“I can’t imagine that 100% of people before bail reform didn’t commit other crimes,” he said. “Because the judges let people out. Some people were released on bail and still committed crimes.

Senate Majority Leader Andrea A. Stewart-Cousins, D-Yonkers, acknowledged the judges’ desire for discretion, but said their decision-making created the historic system that is more likely to hold back blacks and Latinos before trial for the same offense compared to white offenders.

Young black defendants are 50% more likely than white defendants to be detained or pay cash bail for the same criminal offense, Stewart-Cousins ​​said.

“I know judges want discretion,” she said. “…We cannot argue that there has not been judicial discretion and that this discretion has led, in some cases, nationally and not just here, to a disparity between who is detained and who is not.”

“I obviously don’t want to paint everyone with the same brush, there are some amazing judges,” she added, “but there has been, consistently, a result when left to the sole discretion. , which somehow over-incarcerates black and brown and poor defendants.

Leaders are open to more conversations about the justice system as a whole and legislative remedies to establish appropriate consequences for criminals and fairer justice practices, Stewart-Cousins ​​said.

The bail reform discussion evolved as Tuesday’s hearing continued, a day after New York City Mayor Eric L. Adams asked state lawmakers to Amend the Bail Act to allow greater judicial discretion with respect to offenders who pose a continuing danger to the community.

Gov. Kathleen C. Hochul expressed support for discussing changing the bail system with legislative leaders, but declined to publicly elaborate on her position on what the controversial law should become. The governor did not include changes to the law in his executive budget proposal.

“If Governor Hochul wanted to make changes to bail reform, he would be made,” Republican Party state committee chairman Nick Langworthy said in a statement Monday. “She likes to talk a good game about the importance of safety, but her actions are the exact opposite, keeping New Yorkers trapped in this crisis.”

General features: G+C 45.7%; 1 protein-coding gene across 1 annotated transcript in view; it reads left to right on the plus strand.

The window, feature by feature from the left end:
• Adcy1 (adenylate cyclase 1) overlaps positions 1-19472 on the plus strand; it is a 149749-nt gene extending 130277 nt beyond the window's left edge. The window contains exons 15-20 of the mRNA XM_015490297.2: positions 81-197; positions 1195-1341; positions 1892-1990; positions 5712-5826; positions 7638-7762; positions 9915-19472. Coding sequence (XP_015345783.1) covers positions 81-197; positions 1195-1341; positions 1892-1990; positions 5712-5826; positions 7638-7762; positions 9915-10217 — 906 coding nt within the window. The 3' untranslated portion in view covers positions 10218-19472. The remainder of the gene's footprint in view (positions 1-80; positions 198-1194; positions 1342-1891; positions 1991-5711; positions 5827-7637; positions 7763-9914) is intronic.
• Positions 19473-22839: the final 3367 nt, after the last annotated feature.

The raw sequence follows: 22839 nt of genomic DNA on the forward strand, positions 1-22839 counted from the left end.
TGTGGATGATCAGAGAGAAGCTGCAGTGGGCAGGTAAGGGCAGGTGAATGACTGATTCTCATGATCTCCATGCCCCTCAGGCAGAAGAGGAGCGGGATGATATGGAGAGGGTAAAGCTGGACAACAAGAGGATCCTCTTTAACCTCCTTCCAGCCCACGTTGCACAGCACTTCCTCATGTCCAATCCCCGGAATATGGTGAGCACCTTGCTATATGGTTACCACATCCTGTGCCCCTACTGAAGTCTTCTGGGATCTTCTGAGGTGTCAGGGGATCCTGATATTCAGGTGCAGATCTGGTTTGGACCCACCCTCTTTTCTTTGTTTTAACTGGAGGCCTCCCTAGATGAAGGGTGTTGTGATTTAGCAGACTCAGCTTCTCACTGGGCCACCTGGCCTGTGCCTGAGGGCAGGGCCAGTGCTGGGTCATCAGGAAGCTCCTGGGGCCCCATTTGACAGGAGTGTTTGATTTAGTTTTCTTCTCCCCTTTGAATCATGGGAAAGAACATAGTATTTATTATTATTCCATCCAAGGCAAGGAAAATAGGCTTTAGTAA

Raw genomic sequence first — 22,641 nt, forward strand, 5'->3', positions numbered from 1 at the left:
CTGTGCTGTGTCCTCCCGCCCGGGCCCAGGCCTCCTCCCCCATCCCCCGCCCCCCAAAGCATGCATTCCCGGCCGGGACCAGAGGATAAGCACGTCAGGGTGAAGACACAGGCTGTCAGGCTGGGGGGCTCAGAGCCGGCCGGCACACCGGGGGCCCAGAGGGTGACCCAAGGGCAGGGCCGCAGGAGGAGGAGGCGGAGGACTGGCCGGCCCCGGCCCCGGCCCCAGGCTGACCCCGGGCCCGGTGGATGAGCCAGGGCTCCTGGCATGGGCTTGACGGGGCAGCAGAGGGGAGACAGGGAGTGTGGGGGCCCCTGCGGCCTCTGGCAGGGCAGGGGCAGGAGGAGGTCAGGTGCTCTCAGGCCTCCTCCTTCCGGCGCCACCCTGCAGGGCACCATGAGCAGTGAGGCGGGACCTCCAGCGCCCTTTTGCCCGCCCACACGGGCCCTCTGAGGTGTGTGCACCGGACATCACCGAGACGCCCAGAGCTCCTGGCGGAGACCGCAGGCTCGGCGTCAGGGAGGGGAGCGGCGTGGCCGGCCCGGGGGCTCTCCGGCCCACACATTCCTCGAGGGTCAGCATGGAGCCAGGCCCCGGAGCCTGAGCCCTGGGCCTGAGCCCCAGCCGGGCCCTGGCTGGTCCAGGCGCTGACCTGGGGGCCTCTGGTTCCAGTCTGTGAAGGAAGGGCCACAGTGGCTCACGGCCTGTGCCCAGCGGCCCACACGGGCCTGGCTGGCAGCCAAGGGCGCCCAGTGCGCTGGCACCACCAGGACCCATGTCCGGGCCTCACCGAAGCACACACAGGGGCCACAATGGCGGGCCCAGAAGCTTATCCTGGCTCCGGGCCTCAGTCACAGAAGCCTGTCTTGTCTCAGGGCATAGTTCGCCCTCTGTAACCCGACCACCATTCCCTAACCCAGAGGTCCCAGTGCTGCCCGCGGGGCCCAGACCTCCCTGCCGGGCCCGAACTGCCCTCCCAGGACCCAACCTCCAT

Heastie did not provide details of his discussions with Hochul about bail reform. He urged lawmakers to stop using bail reform to spread misinformation in their political campaigns.

“Part of my frustration is that whatever bad happens, ‘it has to be bail reform’s fault,'” Heastie said. “I think it’s unfortunate to tie the increase in gun violence solely to bail. If so, why do we have gun problems across the country? »

“(The United States) accounts for two-thirds of firearms owned by civilians worldwide. Nobody ever wants to talk about it,” he added.

The declining mental health of all New Yorkers and Americans amid the COVID-19 pandemic and resulting poverty likely influenced rising crime rates, the speaker said.

Other Republican leaders have also pointed to rising violent crime rates in New York cities, linking the violence to Democratic-backed bail law changes.

“Although their ‘reforms’ may have been well-intentioned, they used a hatchet when they needed a scalpel and subsequently overthrew the criminal justice system,” Assembly Minority Leader said , William A. Barclay, R-Pulaski. “The fact remains that the dangerous and misguided policies of Democrats continue to erode public safety, especially in underserved communities.”

Barclay again called for an overhaul of the state’s bail policies.

“It is incumbent on the legislature and the governor to protect every New Yorker,” he said. “We cannot afford to sit idly by with these current policies in place; people’s lives are at stake.

Heastie and Stewart-Cousins ​​on Tuesday attacked Republicans for blaming an increase in gun violence on bail reform.

“It’s unfortunate that people found it as an easy way to demonize a side and not do a lot of work,” Stewart-Cousins ​​said. “It’s important to make sure the justice system works for everyone.

“Crime is a national problem,” she added. “We cannot incarcerate ourselves because of these problems. … I think we can be better than that.

Tribune News Service contributed to this story.